Tibetans kicked off the annual Shoton Festival, or Yogurt Festival, on Monday by worshipping Buddha, taking in traditional Tibetan operas, and enjoying picnics in southwest China’s Tibet Autonomous Region.
The opening ceremony attracted tens of thousands of people to the Drepung Monastery located in the western part of the region’s capital city of Lhasa.
Tsering Donggar, dressed in Tibetan costume, offered hada, a piece of silk meant as a greeting gift, to the Buddha of the monastery with his wife.
“Every year the people of Lhasa gather someplace, either in Drepung Monastery or the Norbulingka Garden,” said guide Tsering Donggar.
Shoton Festival, which literally means “yogurt banquet festival,” is one of the most important festivals for Tibetans. It dates back to the 11th century when it began as a religious occasion for local residents to offer yogurt to monks finishing mediation retreats.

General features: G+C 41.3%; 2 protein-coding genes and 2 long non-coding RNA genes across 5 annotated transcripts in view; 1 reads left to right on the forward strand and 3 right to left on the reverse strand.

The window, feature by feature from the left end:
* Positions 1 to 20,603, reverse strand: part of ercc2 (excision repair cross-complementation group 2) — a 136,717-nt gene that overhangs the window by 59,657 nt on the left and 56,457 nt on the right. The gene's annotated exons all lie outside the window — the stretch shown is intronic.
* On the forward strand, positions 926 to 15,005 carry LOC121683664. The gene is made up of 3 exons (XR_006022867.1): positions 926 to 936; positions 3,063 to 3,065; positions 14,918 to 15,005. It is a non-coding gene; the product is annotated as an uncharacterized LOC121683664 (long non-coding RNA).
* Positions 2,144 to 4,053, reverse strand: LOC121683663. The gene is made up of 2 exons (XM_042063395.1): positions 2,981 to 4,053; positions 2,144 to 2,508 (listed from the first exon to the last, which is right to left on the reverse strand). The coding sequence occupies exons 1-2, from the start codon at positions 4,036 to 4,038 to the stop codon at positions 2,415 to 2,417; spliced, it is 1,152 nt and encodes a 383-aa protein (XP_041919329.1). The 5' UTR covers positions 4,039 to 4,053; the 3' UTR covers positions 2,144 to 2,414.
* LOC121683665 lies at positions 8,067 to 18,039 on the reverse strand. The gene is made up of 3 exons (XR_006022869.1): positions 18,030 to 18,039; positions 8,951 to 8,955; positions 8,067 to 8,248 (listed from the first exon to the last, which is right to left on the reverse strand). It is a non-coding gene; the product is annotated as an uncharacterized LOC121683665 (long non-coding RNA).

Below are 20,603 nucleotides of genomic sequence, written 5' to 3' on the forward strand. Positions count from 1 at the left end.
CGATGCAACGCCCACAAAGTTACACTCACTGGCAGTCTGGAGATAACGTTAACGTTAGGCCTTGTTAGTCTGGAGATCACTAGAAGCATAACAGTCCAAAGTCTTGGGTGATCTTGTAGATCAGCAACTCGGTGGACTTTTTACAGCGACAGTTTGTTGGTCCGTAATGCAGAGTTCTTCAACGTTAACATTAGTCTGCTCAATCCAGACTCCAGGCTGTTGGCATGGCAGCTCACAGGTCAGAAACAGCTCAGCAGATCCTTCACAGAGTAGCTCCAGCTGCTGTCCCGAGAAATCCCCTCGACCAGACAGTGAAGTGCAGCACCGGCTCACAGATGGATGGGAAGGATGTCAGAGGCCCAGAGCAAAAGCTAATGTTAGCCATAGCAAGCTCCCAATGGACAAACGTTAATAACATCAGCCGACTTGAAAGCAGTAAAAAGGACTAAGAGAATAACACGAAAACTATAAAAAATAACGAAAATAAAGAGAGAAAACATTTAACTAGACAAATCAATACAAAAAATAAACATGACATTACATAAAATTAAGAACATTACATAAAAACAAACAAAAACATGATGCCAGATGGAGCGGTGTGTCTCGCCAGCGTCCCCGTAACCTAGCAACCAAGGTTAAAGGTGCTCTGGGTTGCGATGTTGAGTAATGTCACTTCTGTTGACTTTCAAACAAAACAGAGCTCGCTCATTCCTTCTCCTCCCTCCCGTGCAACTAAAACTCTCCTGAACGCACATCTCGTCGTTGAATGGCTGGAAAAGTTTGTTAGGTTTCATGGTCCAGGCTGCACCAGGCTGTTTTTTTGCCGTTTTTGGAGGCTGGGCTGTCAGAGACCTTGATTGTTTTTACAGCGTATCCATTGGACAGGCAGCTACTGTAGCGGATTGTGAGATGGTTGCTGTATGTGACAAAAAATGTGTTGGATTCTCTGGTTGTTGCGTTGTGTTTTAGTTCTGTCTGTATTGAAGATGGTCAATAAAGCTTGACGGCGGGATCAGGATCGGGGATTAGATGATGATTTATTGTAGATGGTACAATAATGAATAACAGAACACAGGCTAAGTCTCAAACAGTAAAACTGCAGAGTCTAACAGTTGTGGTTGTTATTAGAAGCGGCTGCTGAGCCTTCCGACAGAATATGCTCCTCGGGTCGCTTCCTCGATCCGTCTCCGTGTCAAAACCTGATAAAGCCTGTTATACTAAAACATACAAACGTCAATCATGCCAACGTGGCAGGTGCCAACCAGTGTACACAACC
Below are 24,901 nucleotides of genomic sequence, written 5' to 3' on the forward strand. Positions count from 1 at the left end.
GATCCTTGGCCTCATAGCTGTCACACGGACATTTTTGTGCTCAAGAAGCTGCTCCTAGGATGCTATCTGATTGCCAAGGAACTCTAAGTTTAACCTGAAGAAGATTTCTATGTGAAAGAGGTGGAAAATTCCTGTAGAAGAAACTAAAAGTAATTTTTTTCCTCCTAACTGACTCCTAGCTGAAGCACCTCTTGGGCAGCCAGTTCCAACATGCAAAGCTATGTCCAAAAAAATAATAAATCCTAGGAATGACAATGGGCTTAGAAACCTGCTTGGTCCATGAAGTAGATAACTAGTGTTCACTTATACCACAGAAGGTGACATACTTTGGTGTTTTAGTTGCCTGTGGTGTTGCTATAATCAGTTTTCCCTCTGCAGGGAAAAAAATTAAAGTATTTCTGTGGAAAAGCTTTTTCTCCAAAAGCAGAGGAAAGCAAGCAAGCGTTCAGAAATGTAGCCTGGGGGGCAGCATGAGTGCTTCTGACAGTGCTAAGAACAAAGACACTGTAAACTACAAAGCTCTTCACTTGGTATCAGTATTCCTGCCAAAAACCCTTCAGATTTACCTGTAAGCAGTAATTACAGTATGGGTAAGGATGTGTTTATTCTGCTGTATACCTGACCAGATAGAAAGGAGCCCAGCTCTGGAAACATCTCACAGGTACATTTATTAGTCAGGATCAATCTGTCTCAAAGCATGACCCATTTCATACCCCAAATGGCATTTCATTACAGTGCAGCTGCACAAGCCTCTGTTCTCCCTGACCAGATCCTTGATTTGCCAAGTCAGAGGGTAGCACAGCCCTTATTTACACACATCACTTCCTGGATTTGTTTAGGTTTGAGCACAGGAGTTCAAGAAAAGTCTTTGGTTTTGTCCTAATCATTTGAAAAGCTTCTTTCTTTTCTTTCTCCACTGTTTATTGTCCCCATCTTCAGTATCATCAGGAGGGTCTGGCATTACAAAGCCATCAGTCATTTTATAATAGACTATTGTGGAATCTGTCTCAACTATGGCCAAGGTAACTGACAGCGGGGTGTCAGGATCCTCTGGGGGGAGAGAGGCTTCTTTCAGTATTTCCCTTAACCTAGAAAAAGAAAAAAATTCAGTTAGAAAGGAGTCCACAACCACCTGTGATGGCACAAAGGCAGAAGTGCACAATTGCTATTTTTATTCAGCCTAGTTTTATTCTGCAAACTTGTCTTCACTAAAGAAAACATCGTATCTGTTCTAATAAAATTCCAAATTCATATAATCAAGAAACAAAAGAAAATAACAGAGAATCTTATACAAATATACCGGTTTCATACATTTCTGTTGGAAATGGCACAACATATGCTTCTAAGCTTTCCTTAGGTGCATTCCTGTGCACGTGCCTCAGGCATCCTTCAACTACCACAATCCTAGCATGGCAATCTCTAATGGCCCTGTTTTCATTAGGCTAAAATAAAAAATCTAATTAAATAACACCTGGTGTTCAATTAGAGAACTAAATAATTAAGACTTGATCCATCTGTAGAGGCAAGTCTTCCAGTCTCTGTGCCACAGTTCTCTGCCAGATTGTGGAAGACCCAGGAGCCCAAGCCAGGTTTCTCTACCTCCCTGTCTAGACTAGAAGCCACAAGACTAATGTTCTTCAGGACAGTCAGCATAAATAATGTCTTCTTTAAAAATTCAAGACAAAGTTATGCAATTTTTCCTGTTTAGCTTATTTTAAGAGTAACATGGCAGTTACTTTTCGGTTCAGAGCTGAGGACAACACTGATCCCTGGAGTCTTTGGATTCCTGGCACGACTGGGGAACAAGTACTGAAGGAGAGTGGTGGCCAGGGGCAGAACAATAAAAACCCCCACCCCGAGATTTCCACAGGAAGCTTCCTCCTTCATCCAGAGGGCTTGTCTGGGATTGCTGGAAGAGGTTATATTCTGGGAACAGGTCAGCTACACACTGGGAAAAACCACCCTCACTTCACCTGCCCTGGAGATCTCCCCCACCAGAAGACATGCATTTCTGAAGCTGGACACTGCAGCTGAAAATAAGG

Around the 17th century, it evolved into an occasion featuring Buddhist rituals, Tibetan opera performances and other forms of entertainment.
Like all Tibetan holidays, the exact date of the Shoton Festival is not fixed, though it almost always falls in August.
Gyatso set up two white-and-blue tents at 6 a.m., and tied colorful draperies to surrounding trees. He prepared to spend the seven-day festival in the tents with his family, watching Tibetan operas, playing cards, eating, drinking and sleeping on the grassland.
“Tibetan New Year and the Shoton Festival are the two most important festivals for us,” Gyatso said.
Under a theme of “Happy Lhasa and Colorful Shoton,” people can enjoy 18 activities in six categories. A beer festival and Tibetan opera performances were also held at the Norbulingka Garden.